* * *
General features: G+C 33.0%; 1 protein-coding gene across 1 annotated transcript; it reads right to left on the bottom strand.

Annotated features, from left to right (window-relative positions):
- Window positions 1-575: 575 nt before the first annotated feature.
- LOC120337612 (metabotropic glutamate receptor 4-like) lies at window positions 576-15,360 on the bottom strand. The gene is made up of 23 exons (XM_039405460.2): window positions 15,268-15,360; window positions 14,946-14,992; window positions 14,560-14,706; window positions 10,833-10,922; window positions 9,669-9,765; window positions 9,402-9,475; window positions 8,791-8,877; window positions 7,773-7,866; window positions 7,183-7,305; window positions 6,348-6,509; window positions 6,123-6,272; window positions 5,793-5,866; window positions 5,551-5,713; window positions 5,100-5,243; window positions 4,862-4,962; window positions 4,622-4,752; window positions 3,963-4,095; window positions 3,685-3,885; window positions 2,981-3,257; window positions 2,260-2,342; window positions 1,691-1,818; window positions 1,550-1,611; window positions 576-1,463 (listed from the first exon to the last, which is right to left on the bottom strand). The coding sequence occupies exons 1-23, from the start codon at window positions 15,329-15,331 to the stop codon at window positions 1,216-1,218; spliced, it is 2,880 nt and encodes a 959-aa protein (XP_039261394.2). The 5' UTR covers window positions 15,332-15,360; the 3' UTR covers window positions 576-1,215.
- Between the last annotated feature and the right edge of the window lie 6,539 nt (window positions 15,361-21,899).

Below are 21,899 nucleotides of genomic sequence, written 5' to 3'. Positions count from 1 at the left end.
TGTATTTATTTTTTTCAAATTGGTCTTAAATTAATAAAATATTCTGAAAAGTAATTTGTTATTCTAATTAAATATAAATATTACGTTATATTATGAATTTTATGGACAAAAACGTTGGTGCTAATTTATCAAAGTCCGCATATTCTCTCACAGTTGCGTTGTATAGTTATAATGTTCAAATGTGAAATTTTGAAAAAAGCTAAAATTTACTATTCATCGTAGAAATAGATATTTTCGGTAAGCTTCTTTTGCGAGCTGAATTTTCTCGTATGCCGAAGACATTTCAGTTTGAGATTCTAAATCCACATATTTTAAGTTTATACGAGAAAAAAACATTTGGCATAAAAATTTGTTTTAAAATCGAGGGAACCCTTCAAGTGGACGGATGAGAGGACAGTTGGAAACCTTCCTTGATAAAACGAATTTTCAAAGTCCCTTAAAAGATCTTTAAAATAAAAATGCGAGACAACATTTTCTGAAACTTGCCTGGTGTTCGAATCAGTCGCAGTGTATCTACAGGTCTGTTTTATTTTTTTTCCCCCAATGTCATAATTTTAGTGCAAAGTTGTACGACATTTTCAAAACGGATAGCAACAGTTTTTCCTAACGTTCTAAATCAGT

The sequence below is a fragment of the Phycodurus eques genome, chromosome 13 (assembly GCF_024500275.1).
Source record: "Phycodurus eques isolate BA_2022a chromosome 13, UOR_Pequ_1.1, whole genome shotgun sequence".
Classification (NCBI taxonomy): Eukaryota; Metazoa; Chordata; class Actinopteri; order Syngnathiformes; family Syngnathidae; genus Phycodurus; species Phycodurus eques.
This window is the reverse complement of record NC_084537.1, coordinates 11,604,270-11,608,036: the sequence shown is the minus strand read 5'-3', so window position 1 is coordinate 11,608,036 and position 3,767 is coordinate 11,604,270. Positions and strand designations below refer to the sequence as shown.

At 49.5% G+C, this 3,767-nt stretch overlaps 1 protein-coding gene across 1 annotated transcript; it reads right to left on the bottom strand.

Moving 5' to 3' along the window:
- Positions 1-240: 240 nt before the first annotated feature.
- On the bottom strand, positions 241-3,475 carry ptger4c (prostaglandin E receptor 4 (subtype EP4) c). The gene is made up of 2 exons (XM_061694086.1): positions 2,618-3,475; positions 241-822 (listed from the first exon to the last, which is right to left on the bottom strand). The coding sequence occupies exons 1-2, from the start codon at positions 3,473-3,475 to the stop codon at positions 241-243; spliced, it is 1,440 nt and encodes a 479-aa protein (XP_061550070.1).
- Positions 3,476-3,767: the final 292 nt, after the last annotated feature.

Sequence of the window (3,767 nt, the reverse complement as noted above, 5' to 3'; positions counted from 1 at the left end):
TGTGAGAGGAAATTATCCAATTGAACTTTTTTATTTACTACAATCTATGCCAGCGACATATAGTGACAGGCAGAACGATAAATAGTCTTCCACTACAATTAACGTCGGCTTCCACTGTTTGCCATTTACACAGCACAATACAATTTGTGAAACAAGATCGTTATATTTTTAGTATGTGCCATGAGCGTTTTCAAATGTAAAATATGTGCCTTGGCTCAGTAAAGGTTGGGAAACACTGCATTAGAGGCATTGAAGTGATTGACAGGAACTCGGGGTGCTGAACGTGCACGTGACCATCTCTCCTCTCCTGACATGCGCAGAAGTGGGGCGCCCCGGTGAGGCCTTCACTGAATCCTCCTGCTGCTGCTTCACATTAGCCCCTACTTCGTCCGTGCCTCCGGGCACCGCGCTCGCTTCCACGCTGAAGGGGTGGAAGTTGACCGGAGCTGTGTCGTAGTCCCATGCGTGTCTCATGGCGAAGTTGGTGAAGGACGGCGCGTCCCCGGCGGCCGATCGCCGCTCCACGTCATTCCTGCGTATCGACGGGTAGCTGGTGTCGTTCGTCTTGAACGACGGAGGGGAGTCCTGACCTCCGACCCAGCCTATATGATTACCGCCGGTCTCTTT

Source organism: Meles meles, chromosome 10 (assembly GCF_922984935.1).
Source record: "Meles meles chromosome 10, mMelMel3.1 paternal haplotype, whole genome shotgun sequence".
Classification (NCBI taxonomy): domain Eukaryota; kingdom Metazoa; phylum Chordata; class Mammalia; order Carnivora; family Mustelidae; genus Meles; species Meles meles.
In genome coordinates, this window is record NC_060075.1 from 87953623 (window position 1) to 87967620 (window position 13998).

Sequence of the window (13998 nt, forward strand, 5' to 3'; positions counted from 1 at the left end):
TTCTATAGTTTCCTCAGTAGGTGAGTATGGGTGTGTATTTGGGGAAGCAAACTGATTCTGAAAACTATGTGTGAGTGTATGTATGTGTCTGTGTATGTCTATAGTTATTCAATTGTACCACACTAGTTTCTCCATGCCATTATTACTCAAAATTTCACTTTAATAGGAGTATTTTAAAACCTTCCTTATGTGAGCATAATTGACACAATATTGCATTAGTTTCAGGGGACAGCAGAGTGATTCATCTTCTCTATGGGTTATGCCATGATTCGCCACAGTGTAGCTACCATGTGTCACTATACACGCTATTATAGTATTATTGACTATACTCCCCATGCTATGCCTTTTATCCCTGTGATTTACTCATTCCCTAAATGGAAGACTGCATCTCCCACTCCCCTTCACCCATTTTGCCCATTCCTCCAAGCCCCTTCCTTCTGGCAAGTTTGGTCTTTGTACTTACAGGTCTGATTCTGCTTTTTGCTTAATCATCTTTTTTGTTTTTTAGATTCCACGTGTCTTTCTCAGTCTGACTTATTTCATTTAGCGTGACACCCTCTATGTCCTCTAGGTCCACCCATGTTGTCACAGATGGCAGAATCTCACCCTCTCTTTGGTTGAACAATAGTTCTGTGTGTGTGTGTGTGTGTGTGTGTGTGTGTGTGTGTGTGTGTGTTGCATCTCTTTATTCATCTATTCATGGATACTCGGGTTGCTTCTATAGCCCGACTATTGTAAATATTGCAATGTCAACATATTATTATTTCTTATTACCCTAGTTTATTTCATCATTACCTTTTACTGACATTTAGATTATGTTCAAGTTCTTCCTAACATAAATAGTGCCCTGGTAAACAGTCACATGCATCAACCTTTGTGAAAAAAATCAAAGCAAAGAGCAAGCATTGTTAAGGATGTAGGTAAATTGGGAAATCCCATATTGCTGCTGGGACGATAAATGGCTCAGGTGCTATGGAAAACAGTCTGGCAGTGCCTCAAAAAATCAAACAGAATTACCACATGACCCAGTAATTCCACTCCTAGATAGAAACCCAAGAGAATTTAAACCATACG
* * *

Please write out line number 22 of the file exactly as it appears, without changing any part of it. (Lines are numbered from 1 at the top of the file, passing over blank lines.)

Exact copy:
In genome coordinates, this window is record NC_060075.1 from 87953623 (window position 1) to 87967620 (window position 13998).